In August there were more residential transactions and less non-residential transactions than that in July, HMRC property transactions showed.
There was 99,120 (seasonally adjusted) residential transactions last month up 1.3% from July but 2.6% lower year-on-year. And there was 10,240 non-residential transactions in August, up 2.6% month-on-month while down 1.9% year-on-year.
Jeremy Leaf, north London estate agent and a former RICS chairman, said: “Once again it’s the number of transactions and the pace of change which is much more relevant to testing the strength or weakness of the UK property market than house prices.
“These numbers show that the patient is in reasonable health and has taken the interest rate medicine in its stride, showing activity holding up reasonably well and even progressing marginally compared with previous months.
“The market enters the important autumn period with reasonable confidence, not expecting any great changes either way. On the high street we have noticed more interest in buying and selling, although we are finding it hard for deals to gain traction unless there is realism on all sides.”
Mark Harris, chief executive of mortgage broker SPF Private Clients, said: ‘As we leave the glorious summer behind us and move into autumn, the signs are promising for a decent end to the year.
“Despite a well-anticipated rate rise in August and ongoing concern around Brexit, many people are still getting on with making decisions and buying and selling property.
“This is helped by lenders with an obvious desire to lend in the run up to the end of the year, offering fixed rates in particular at competitive levels.
“Buy-to-let has been hit hard with tax and regulatory changes but it is proving to be fairly resilient. While there has been a noticeable drop in novice landlords, many experienced investors continue to add to their portfolios.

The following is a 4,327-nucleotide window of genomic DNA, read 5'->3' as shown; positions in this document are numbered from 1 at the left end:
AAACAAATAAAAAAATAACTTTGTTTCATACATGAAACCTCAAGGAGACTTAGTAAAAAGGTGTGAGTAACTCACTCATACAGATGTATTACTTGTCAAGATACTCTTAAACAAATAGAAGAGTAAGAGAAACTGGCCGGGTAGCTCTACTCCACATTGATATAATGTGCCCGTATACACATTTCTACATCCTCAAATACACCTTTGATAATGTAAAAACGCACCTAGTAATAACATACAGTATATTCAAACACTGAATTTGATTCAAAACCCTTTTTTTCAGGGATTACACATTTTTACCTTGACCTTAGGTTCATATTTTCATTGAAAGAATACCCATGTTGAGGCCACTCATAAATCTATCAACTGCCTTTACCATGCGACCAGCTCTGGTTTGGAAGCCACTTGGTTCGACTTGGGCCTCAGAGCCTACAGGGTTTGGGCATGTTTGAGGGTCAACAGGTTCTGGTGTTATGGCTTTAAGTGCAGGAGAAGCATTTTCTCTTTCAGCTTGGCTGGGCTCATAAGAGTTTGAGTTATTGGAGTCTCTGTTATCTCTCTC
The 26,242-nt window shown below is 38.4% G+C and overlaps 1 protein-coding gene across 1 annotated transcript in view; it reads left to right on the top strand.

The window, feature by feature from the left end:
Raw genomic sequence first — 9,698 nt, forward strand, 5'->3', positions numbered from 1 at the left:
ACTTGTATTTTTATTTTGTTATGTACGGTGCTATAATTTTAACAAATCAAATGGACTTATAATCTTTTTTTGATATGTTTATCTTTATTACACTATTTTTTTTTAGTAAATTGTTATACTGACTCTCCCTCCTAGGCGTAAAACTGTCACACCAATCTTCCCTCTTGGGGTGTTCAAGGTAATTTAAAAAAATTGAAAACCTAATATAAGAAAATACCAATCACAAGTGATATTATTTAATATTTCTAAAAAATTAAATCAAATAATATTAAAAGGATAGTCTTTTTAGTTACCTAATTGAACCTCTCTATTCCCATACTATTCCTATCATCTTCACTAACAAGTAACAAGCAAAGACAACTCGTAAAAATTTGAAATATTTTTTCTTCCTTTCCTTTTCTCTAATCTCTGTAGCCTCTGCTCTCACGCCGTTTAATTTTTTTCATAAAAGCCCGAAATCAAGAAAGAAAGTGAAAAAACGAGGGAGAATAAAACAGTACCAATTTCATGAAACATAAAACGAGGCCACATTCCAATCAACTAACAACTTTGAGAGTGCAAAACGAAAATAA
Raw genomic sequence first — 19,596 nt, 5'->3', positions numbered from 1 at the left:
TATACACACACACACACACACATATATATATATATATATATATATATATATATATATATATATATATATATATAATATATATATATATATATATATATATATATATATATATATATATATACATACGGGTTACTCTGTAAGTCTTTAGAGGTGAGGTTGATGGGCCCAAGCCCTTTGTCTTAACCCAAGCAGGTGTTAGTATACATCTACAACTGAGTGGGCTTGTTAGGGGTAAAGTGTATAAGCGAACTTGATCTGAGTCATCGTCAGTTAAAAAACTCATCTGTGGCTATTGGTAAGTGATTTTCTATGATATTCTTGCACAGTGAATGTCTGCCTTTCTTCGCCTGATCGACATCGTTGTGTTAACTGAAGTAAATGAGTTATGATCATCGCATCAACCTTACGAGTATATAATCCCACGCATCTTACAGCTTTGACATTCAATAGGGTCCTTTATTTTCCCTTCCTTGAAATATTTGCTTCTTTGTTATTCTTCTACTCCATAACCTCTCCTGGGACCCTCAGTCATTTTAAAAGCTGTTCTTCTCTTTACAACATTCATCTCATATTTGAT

“Remortgaging numbers have significantly increased as landlords opt for fixed rates to protect against further potential rate rises, or shift to another lender because their own is no longer active.
“We are also seeing a number of landlords change the way their asset is owned, moving it from their own name into a company, which generally requires refinancing.”
Kevin Roberts, director, Legal & General Mortgage Club, blamed stamp duty for the stagnant market and said the government must do more.
He said: “Property transactions have remained stagnant for some time now. Financial barriers, like stamp duty, are discouraging homeowners from moving up the ladder and instead choosing to ‘improve, not move’.
“The government must continue to focus on delivering the thousands of new homes our country needs, but it’s important that we consider the challenges facing buyers further up the chain too. For example, a stamp duty exemption for last-time buyers would help stimulate activity and keep the housing cycle moving.
“Removing this barrier to older owners would open up properties for families who want to upsize and also the next generation of buyers who are trying to take their first step.”
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